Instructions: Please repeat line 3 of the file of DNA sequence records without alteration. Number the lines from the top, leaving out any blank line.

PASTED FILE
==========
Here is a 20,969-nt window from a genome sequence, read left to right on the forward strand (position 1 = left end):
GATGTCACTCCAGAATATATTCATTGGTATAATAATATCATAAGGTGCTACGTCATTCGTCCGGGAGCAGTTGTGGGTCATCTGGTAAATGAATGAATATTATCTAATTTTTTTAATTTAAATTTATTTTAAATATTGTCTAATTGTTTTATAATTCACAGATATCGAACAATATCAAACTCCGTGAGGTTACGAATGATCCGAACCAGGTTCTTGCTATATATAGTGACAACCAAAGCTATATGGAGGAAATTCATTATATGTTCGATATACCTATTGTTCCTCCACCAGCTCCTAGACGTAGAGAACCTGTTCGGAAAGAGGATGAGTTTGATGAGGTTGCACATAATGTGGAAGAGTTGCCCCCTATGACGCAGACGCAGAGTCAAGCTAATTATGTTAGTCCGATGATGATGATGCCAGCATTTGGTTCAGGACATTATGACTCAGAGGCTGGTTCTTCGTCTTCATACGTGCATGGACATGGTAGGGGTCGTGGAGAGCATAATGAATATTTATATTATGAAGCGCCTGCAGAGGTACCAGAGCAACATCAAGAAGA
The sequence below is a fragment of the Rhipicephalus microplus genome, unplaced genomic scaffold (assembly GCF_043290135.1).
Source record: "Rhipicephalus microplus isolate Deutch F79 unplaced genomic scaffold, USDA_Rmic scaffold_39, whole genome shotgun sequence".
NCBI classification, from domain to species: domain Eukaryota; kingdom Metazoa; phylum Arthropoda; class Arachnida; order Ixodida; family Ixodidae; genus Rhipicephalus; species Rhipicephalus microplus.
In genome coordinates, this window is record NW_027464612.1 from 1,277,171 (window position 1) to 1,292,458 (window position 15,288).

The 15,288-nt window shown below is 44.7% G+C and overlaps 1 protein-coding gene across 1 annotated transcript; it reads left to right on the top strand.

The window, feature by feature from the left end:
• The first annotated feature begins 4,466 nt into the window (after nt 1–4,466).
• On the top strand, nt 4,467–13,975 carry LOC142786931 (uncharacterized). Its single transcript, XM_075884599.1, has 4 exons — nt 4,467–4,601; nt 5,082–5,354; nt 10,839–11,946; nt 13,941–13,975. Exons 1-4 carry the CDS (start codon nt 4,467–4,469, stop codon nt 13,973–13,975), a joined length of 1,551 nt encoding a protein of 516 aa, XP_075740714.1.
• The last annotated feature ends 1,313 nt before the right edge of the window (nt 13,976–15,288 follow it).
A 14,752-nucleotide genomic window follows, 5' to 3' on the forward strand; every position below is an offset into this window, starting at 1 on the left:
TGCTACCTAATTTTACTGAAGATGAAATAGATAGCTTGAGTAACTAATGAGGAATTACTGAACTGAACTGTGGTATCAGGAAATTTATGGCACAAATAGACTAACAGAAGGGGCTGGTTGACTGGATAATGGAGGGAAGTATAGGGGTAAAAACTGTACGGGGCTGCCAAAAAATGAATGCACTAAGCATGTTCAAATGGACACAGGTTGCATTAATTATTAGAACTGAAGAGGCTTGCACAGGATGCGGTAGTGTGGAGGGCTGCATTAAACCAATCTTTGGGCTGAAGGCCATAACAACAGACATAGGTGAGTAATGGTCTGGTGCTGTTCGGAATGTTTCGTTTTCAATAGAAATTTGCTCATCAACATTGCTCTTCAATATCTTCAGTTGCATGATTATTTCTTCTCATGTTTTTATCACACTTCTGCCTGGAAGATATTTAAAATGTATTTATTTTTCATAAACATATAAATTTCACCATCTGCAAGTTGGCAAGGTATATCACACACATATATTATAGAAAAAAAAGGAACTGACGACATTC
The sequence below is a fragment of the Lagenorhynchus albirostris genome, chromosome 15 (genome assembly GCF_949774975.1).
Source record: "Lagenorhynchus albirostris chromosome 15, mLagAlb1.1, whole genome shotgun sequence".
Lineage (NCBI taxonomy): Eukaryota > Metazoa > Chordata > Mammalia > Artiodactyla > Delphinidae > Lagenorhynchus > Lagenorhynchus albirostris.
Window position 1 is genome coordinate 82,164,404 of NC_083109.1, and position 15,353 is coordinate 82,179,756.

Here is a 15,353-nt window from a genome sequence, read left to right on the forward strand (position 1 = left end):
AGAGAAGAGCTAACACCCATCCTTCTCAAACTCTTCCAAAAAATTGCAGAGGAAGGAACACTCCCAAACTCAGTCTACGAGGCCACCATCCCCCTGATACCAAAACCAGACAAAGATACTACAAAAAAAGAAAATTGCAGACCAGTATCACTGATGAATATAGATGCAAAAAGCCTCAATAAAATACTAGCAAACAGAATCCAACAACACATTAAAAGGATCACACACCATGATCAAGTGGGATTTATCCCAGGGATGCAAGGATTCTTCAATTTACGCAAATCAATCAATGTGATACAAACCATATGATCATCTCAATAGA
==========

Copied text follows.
The sequence below is a fragment of the Rhipicephalus microplus genome, unplaced genomic scaffold (assembly GCF_043290135.1).